Proxemics is the study of the relationships and communication that we humans establish through space and through the distances that we put between ourselves and towards the things that surround us.

Next we will see what proxemics is , what this theory has contributed to communication sciences and how it differs from other forms of non-verbal communication, such as kinesthesia.

What is proxemic?

Proxemics is a theory that emerged in the 1960s and was developed by American anthropologist Edward T. Hall , who studied how we perceive space in different cultures and how we use it to establish different relationships.

In other words, proxemics is the study of proximity , and how proximity allows us to communicate with each other and even build relationships and a particular worldview.

Also known as proxemia, it is considered a part of semiotics (which is the study of the signs we use to communicate), because it pays attention to the way in which the physical distances that are established in different cultures make us communicate in different ways and not necessarily verbally.

That is, proxemics include not only individual communicative competencies but also the way in which social and cultural norms about space limit or condition these competencies. This is why it is considered one of the most complex branches of human communication systems.

Communication systems and some types

To explain in more detail what proxemia is, let’s remember that human communication is a very complex system . In basic terms it consists of understanding and using a set of signs and symbols to convey certain information (for example, ideas, feelings, opinions, emotions, moods, etc).

In other words, the process and capacity to communicate is not reduced to linguistic skills (such as being able to speak or understand a language), but involves a much more complex set of actions in which our body always participates.

The standard and most basic scheme of communication includes two main characters: a sender and a receiver; who are the ones who emit, code and receive a message.

This message can include both linguistic signs, such as words, phrases or sentences, and body movements that also convey information. In turn, this information, and how it is organized and transmitted, depends on the social, geographical and cultural situation in which the sender and receiver find themselves; as well as on their own grammatical, discursive, strategic and sociolinguistic skills .

Generally, two main types of communication are recognized: verbal and non-verbal, which are not really separated from each other, but are manifested together in every relationship we establish with other people.

Non-verbal communication and the difference between proxemics and kinesics

Verbal communication is that which is established from linguistic signs and symbols transmitted through the spoken word. On the other hand, non-verbal communication is that which is established by means of non-verbal signs that generally transmit information on character, personality or state of mind .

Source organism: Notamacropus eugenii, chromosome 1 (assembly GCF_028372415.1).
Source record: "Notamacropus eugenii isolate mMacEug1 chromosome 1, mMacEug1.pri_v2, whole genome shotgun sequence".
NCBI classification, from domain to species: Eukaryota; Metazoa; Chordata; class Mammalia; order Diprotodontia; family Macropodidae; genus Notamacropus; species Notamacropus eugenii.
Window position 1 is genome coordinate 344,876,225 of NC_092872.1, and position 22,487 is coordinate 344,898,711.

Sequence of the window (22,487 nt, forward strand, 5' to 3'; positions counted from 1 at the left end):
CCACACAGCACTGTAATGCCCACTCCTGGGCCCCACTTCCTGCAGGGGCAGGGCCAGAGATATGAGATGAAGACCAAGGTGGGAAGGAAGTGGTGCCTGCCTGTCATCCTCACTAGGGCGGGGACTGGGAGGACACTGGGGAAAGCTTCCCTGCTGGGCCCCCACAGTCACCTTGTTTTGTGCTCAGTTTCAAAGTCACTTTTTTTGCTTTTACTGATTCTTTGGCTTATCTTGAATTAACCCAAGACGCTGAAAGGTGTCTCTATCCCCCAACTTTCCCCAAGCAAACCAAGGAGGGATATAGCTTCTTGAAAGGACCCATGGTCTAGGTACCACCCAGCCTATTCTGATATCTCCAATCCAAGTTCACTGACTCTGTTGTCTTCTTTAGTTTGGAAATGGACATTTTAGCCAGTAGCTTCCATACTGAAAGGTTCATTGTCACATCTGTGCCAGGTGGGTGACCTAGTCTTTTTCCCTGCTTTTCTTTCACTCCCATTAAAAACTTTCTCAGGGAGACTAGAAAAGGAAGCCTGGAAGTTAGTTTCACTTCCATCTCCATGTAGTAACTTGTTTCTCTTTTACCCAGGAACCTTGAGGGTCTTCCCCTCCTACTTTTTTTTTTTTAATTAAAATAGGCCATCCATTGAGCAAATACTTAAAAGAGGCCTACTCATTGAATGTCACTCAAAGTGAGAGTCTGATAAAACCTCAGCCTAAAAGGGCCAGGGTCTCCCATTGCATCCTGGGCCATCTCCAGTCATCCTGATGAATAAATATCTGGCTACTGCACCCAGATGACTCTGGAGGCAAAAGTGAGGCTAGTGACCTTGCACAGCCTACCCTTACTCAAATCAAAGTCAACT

These latter signs may include, for example, crying, laughing, screaming (which are the paralinguistic signs); or they may involve gestures, signs or mimicry (which are the kinaesthetic signs). Both types of signs, paralinguistic and kinesthetic, are elements of basic non-verbal communication. But, there is also another type of non-verbal communication that is more complex because it involves the cultural and social elements that define how we use the body and space, and even time, to transmit information in different contexts and situations.

The latter are the proxemic system (whose signs are basically the habits related to the use of space , for example, the distances we keep between us depending on whether we are at home with our partner, or at the office with our colleagues); and the chronemic system (where the perception and use of time in different cultures is mainly studied).

In other words, the difference between proxemics and kinesics is that the former refers to non-verbal communication established by means of the physical distances we put in relation to each other; and kinesics is non-verbal communication established by means of body movements such as gestures and also by means of proprioception.

Its importance in communication and social studies

According to Hall, the physical distances that we establish are determined by cultural norms that tell us, for example, what the limits are in public space and what they are in private space, or what the word inside and the word outside means with respect to furniture or individual spaces within the home; spaces that are also influenced by age or gender or by one’s social rank.

Proxemic norms, moreover, are those that reaffirm a group of human beings as a “group” and not as another, that is, they delimit the characteristics that some people have in common, reinforcing intragroup identity, and sometimes making inter-group identity difficult.

This is why it has important effects on the communication we establish both with our group and with similar groups, and allows us to understand how we build a particular image of the world, as well as the rules of living together in different contexts.

Bibliographic references:

  • Cestero, A. (2014). Non-verbal communication and effective communication. ELUA Magazine, 28: 125-150
  • Schmidt, S. (2013). Proxemics and intercultural communication: non-verbal communication in the teaching of e-learning. Doctoral thesis to obtain the degree of Doctor in Spanish Philology, Universitat Autònoma de Barcelona.
  • Losada, F. (2001). The lived space. A semiotic approach. Cuadernos de la Facultad de Humanidades y Ciencias Sociales de la Universidad Nacional de Jujuy. 17: 271-294.